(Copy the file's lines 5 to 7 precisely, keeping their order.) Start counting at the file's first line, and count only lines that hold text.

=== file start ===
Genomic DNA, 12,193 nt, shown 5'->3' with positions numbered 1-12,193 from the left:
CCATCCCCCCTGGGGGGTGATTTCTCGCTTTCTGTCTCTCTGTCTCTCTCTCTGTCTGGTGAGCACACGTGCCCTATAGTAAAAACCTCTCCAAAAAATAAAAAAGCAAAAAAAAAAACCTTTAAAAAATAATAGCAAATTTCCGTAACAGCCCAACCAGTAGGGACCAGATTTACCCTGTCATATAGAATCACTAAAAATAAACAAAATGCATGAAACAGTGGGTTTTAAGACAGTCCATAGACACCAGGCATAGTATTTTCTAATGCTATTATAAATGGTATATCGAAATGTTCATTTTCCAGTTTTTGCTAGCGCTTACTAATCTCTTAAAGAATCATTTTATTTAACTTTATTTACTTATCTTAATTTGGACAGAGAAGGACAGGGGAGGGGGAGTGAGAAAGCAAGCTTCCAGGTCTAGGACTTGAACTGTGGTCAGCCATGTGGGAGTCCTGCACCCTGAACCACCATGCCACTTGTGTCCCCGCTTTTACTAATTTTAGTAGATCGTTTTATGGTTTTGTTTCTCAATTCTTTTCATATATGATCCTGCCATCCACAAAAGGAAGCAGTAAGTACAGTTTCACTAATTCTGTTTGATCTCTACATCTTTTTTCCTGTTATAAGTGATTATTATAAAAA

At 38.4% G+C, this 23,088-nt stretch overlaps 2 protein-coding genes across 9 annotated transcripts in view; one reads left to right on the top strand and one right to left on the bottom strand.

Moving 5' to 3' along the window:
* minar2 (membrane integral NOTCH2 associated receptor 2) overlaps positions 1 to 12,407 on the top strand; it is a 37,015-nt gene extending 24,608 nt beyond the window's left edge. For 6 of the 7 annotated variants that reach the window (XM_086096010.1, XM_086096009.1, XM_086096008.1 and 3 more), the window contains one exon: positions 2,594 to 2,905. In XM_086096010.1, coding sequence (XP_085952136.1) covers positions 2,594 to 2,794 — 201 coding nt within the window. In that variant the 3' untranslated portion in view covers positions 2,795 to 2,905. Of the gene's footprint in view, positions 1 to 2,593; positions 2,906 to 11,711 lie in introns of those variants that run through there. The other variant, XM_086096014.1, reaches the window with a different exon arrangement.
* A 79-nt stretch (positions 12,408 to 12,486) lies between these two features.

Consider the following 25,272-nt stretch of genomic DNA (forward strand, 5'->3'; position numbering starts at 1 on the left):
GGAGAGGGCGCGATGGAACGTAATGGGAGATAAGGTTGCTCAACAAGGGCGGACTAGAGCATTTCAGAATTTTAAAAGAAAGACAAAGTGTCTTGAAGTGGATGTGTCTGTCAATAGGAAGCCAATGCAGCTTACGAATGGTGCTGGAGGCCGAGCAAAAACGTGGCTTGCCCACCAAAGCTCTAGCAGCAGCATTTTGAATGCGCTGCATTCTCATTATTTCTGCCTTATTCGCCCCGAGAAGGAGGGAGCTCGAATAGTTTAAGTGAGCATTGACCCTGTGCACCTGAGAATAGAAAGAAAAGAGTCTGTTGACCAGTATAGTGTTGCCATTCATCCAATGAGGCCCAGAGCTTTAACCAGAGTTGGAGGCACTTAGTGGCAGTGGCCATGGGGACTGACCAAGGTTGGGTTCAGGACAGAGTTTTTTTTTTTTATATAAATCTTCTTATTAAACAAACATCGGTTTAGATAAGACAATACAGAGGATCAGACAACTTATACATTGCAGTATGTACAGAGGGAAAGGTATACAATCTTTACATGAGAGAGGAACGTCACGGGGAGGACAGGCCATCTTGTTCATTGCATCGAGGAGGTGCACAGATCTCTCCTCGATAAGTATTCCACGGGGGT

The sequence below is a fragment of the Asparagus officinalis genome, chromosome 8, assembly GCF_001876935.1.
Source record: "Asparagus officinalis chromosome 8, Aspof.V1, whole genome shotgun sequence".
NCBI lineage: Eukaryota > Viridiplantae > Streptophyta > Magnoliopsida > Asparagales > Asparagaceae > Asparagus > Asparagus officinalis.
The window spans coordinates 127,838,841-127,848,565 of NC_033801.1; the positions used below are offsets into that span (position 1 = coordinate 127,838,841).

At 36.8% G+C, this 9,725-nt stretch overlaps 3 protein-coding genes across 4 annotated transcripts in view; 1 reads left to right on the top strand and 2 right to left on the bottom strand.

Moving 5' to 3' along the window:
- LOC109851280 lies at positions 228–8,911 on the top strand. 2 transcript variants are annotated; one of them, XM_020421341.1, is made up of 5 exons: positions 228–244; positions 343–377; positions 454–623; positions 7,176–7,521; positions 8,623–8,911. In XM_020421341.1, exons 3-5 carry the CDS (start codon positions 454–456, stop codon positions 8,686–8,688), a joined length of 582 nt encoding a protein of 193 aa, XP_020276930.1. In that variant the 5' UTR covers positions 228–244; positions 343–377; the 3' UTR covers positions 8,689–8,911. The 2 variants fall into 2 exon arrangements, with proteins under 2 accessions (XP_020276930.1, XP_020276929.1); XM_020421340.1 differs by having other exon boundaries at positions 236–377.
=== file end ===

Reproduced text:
* minar2 (membrane integral NOTCH2 associated receptor 2) overlaps positions 1 to 12,407 on the top strand; it is a 37,015-nt gene extending 24,608 nt beyond the window's left edge. For 6 of the 7 annotated variants that reach the window (XM_086096010.1, XM_086096009.1, XM_086096008.1 and 3 more), the window contains one exon: positions 2,594 to 2,905. In XM_086096010.1, coding sequence (XP_085952136.1) covers positions 2,594 to 2,794 — 201 coding nt within the window. In that variant the 3' untranslated portion in view covers positions 2,795 to 2,905. Of the gene's footprint in view, positions 1 to 2,593; positions 2,906 to 11,711 lie in introns of those variants that run through there. The other variant, XM_086096014.1, reaches the window with a different exon arrangement.
* A 79-nt stretch (positions 12,408 to 12,486) lies between these two features.

Consider the following 25,272-nt stretch of genomic DNA (forward strand, 5'->3'; position numbering starts at 1 on the left):